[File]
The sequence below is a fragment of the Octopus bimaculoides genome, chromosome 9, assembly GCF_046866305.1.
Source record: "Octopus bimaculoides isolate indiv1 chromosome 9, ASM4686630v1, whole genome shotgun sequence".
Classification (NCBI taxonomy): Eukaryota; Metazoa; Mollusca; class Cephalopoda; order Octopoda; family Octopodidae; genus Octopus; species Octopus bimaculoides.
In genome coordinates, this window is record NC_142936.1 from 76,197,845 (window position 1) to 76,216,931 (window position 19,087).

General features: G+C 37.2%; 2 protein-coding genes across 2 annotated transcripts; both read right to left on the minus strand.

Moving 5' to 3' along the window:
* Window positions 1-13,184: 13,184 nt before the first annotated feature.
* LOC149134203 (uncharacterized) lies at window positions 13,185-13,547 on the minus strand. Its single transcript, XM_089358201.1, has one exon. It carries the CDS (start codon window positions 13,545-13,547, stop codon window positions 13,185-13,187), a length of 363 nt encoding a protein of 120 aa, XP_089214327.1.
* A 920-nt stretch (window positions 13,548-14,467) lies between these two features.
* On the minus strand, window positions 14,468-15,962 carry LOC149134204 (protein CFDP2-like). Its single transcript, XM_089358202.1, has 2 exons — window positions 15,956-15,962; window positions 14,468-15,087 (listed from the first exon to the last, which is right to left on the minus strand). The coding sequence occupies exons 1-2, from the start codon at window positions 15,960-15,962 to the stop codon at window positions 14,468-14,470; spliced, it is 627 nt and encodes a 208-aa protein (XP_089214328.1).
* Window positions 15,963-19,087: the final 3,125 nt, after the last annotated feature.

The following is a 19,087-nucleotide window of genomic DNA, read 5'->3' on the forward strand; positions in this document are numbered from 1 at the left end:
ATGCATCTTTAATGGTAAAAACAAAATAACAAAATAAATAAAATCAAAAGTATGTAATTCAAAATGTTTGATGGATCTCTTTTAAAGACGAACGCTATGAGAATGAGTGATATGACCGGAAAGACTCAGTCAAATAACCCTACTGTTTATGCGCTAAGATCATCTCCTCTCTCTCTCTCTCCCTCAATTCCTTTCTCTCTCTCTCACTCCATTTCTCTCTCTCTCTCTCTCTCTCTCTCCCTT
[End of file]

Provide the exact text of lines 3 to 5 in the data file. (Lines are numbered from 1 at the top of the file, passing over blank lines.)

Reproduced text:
Classification (NCBI taxonomy): Eukaryota; Metazoa; Mollusca; class Cephalopoda; order Octopoda; family Octopodidae; genus Octopus; species Octopus bimaculoides.
In genome coordinates, this window is record NC_142936.1 from 76,197,845 (window position 1) to 76,216,931 (window position 19,087).

General features: G+C 37.2%; 2 protein-coding genes across 2 annotated transcripts; both read right to left on the minus strand.